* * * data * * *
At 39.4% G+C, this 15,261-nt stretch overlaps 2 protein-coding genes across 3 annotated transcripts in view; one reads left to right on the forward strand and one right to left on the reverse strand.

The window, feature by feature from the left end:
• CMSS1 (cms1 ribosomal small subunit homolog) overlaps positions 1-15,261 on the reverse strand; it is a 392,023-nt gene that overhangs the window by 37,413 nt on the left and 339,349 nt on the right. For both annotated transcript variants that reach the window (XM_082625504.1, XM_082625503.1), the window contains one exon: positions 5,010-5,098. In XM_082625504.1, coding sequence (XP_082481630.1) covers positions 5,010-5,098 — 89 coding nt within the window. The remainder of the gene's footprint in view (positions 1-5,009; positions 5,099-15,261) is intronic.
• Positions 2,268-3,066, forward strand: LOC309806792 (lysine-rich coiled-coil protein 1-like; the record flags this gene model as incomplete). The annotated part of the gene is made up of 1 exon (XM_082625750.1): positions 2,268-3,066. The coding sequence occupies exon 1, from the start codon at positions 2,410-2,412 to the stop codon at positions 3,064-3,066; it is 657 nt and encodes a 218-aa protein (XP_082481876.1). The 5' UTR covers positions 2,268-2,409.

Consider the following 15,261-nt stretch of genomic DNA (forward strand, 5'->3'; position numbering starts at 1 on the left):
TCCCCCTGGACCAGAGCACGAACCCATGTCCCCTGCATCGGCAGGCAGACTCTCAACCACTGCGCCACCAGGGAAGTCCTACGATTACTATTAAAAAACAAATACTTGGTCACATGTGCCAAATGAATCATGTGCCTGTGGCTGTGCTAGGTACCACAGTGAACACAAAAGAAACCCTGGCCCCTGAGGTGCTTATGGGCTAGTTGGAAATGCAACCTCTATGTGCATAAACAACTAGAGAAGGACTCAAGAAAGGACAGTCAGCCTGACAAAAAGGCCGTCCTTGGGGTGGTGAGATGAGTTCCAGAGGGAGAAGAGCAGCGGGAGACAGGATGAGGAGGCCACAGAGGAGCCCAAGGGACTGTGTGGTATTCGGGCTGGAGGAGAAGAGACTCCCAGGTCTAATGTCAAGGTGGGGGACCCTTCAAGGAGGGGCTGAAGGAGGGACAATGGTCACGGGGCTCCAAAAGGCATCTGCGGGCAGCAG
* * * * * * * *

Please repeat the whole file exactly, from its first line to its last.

At 39.4% G+C, this 15,261-nt stretch overlaps 2 protein-coding genes across 3 annotated transcripts in view; one reads left to right on the forward strand and one right to left on the reverse strand.

The window, feature by feature from the left end:
• CMSS1 (cms1 ribosomal small subunit homolog) overlaps positions 1-15,261 on the reverse strand; it is a 392,023-nt gene that overhangs the window by 37,413 nt on the left and 339,349 nt on the right. For both annotated transcript variants that reach the window (XM_082625504.1, XM_082625503.1), the window contains one exon: positions 5,010-5,098. In XM_082625504.1, coding sequence (XP_082481630.1) covers positions 5,010-5,098 — 89 coding nt within the window. The remainder of the gene's footprint in view (positions 1-5,009; positions 5,099-15,261) is intronic.
• Positions 2,268-3,066, forward strand: LOC309806792 (lysine-rich coiled-coil protein 1-like; the record flags this gene model as incomplete). The annotated part of the gene is made up of 1 exon (XM_082625750.1): positions 2,268-3,066. The coding sequence occupies exon 1, from the start codon at positions 2,410-2,412 to the stop codon at positions 3,064-3,066; it is 657 nt and encodes a 218-aa protein (XP_082481876.1). The 5' UTR covers positions 2,268-2,409.

Consider the following 15,261-nt stretch of genomic DNA (forward strand, 5'->3'; position numbering starts at 1 on the left):
TCCCCCTGGACCAGAGCACGAACCCATGTCCCCTGCATCGGCAGGCAGACTCTCAACCACTGCGCCACCAGGGAAGTCCTACGATTACTATTAAAAAACAAATACTTGGTCACATGTGCCAAATGAATCATGTGCCTGTGGCTGTGCTAGGTACCACAGTGAACACAAAAGAAACCCTGGCCCCTGAGGTGCTTATGGGCTAGTTGGAAATGCAACCTCTATGTGCATAAACAACTAGAGAAGGACTCAAGAAAGGACAGTCAGCCTGACAAAAAGGCCGTCCTTGGGGTGGTGAGATGAGTTCCAGAGGGAGAAGAGCAGCGGGAGACAGGATGAGGAGGCCACAGAGGAGCCCAAGGGACTGTGTGGTATTCGGGCTGGAGGAGAAGAGACTCCCAGGTCTAATGTCAAGGTGGGGGACCCTTCAAGGAGGGGCTGAAGGAGGGACAATGGTCACGGGGCTCCAAAAGGCATCTGCGGGCAGCAG